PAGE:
AICPA Recommends Review of Penalty Abatements and IRS Appeals

The American Institute of CPAs (AICPA) testified on Wednesday before the House Committee on Ways and Means Oversight Subcommittee hearing entitled “IRS Reform: Resolving Taxpayers Disputes” focused primarily on recommendations about how to improve the independence and efficiency of the dispute resolution process and the importance of delivering customer-focused service to taxpayers.

Chastity Wilson, JD, LLM, CPA, vice chair of the AICPA Internal Revenue Service (IRS) Advocacy and Relations Committee, explained that problems have arisen because penalty disputes currently are handled independently within each of the primary IRS divisions.  “It has been our experience that there is no consistency across the IRS divisions on the application of penalty relief provisions,” Wilson testified.  “There is also concern that the IRS personnel assigned to penalty notices often do not have the necessary training or expertise to review the taxpayer’s submission for penalty relief,” she added.

Wilson recommended that the IRS Office of Appeals leadership “undertake a review of the penalty notice processes with other IRS divisions to identify necessary training, systemic problems and duplication of efforts to ensure a consistent settlement process of penalties.”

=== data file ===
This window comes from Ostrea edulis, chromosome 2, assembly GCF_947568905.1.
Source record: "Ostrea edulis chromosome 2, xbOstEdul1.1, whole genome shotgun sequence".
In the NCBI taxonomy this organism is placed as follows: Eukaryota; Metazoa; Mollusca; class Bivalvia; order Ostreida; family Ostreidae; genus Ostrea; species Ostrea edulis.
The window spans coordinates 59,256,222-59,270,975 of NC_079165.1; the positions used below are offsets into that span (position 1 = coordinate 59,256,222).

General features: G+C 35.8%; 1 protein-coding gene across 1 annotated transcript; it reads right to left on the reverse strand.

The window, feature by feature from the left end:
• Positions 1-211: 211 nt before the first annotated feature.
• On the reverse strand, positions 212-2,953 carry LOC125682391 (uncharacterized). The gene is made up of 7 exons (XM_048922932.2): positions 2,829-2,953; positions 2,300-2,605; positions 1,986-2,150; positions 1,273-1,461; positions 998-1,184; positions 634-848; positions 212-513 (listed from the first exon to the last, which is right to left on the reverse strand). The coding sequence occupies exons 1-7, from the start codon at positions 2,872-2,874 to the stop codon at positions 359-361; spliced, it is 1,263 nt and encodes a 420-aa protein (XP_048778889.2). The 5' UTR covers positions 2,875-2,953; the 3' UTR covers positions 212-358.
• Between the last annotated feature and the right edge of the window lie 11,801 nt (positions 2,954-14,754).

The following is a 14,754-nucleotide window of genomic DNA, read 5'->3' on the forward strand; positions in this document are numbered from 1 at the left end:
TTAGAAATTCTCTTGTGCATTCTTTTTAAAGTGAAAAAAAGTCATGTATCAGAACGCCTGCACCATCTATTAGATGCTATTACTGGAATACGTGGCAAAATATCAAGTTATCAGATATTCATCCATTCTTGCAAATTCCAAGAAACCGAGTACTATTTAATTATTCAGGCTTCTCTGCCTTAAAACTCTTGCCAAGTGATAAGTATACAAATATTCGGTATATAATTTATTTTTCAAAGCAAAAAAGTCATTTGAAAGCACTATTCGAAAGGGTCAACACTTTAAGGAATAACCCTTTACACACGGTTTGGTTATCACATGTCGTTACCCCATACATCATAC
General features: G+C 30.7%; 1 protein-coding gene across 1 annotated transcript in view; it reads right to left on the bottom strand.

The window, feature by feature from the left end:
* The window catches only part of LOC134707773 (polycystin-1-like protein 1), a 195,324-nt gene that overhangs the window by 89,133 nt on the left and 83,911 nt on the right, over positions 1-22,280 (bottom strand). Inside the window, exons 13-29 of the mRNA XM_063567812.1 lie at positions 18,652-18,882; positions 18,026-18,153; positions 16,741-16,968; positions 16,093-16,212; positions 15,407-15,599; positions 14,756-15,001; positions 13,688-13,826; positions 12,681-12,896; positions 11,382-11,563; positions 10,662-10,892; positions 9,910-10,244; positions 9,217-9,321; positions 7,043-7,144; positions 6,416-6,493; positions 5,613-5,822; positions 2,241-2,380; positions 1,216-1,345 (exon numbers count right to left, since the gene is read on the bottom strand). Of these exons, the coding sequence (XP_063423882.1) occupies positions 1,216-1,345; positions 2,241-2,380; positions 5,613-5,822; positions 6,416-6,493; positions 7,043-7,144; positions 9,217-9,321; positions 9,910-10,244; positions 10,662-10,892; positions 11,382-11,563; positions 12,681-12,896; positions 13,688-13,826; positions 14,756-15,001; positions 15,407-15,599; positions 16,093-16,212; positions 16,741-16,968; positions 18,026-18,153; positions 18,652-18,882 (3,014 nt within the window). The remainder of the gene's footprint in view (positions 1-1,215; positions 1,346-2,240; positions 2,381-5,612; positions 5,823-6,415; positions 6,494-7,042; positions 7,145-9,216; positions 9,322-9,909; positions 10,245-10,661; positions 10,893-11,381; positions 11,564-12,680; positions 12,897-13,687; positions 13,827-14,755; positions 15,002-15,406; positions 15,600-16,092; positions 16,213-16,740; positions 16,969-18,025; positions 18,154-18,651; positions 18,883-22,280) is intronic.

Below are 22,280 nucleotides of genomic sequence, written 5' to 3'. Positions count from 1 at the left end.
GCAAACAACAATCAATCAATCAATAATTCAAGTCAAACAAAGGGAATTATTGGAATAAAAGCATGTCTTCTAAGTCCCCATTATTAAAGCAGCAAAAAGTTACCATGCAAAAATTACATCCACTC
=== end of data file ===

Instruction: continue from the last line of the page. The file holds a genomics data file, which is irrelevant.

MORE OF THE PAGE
To prevent erosion of the core values of independence and impartiality with regards to the agency’s dispute resolution process, Wilson also suggested that the Subcommittee focus on Appeals conferences.  Specifically, Wilson noted that “it is crucial to (1) limit settlement conferences to the appropriate Appeals’ personnel, the taxpayer and taxpayer’s representative and (2) provide taxpayers the option of a face-to-face conference.” 

Wilson continued, “We would also urge the IRS to provide truly independent delegated settlement authority to the case leader, and eliminate the extra approval process that was recently added, to ensure the taxpayers can resolve disputes in a fair and efficient manner.  The recent changes to the dispute resolution process jeopardize its customer-focused approach and their perception, or in some situations their assurance, of independence.”

Furthermore, she testified, “A customer-focused service approach should extend beyond the dispute resolution process and to all IRS taxpayer services, including a dedicated tax practitioner services unit.  With a mindset of understanding the taxpayer perspective, the Service will enhance voluntary compliance and increase the public confidence in the integrity of the Service.”


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